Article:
Editorial: Grievance policy for NIU a necessary step

The Northern Star Editorial Board believes having a formal student grievance system is an essential step in NIU becoming a student-centered university.

The grievance policy, which is based on the system that mediates issues between faculty members, is in the drafting stage, according to Thursday’s Northern Star article.

Having a system for students to formally submit complaints will develop and maintain accountability for students and professors.

With the policy in place, students who have genuine complaints to file against faculty members can be officially addressed. That way, students won’t just complain about issues with their professors or other faculty members and instead can confront and work to resolve them with the help of the university.

Mike Theodore, Student Association chief of Staff, said the grievance policy has been in the works for 10 years, but only began to pick up speed over the past three.

But now, the grievance policy is being worked out and the first draft is expected to be presented to the University Council in February, Theodore said.

“We have ideas from the faculty and staff about what they want, and it seems like everyone is on board,” Theodore said. “[The Human Resources], in particular, have opened our eyes to the processes they use.”

The cooperation among students, faculty and staff is crucial to the program’s success. Theodore is confident their respective concerns are being addressed.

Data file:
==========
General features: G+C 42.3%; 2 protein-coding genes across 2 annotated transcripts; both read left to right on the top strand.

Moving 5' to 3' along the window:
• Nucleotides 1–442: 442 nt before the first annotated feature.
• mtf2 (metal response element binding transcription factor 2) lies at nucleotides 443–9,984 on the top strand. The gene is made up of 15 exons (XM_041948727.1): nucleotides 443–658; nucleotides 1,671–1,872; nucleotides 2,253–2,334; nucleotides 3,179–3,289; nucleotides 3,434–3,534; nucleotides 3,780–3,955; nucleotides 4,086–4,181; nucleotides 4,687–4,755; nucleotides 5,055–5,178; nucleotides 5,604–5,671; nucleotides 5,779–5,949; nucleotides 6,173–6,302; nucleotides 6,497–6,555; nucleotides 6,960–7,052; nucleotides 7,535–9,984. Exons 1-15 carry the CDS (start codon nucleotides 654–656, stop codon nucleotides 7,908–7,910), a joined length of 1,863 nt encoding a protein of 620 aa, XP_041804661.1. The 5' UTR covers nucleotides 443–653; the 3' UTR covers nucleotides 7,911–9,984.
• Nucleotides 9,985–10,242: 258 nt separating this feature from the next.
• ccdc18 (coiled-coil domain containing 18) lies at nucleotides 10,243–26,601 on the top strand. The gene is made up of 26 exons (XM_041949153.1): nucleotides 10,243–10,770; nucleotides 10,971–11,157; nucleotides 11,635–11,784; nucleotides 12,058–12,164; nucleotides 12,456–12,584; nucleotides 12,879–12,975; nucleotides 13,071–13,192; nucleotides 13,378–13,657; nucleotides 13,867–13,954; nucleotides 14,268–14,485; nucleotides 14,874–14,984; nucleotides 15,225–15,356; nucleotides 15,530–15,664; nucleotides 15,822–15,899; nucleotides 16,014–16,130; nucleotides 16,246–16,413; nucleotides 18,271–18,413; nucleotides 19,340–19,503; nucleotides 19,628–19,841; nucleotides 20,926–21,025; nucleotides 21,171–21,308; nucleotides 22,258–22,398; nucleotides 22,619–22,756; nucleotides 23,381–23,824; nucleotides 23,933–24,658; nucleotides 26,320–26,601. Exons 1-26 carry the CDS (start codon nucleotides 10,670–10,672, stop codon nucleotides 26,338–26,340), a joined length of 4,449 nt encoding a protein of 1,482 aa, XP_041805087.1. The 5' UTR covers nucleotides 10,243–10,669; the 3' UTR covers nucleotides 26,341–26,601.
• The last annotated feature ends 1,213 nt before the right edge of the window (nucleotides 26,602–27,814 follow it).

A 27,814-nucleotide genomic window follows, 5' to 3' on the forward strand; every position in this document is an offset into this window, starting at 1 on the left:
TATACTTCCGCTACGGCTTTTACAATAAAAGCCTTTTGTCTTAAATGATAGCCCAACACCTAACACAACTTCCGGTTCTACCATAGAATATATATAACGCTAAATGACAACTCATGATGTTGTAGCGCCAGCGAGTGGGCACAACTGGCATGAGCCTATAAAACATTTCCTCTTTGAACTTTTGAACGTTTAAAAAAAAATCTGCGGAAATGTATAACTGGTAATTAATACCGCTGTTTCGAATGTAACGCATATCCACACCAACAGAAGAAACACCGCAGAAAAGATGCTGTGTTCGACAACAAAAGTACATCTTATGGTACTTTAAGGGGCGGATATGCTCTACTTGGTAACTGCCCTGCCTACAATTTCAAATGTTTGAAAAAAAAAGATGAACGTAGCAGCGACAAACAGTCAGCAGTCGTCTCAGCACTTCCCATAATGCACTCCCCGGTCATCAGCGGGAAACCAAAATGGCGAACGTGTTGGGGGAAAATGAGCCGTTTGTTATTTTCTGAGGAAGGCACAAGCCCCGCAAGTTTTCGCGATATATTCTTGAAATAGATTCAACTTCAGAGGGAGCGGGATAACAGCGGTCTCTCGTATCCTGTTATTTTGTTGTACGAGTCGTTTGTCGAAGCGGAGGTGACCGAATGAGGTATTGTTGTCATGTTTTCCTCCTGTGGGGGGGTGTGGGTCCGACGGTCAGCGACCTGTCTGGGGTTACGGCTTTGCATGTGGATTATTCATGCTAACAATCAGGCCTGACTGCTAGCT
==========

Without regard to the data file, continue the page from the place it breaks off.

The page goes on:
Of course, with a grievance policy in place, it is possible for some of the complaints students file to be vindictive or inappropriate. Although that’s a concern worth considering, having a grievance policy that sees an occasional whiny student is better than having no complaint system at all.

“Right now there is not [a] formal process … a complaint doesn’t go anywhere, it just disappears,” Theodore said.

The easy solution in regard to unnecessary complaints is to examine each file closely and determine each case individually. Filtering out unreasonable grievances is necessary legwork to find and address the issues that do matter.

This also puts responsibility on the students to use the grievance policy without taking advantage of it. Having the ability to formally raise concerns with faculty means students should have the maturity to discern what issues call for serious attention.

The Northern Star Editorial Board applauds the SA and University Council’s efforts to implement a student grievance policy. It will be another push toward NIU’s success as a student-centered university as long as it works and isn’t swept under the rug for another decade.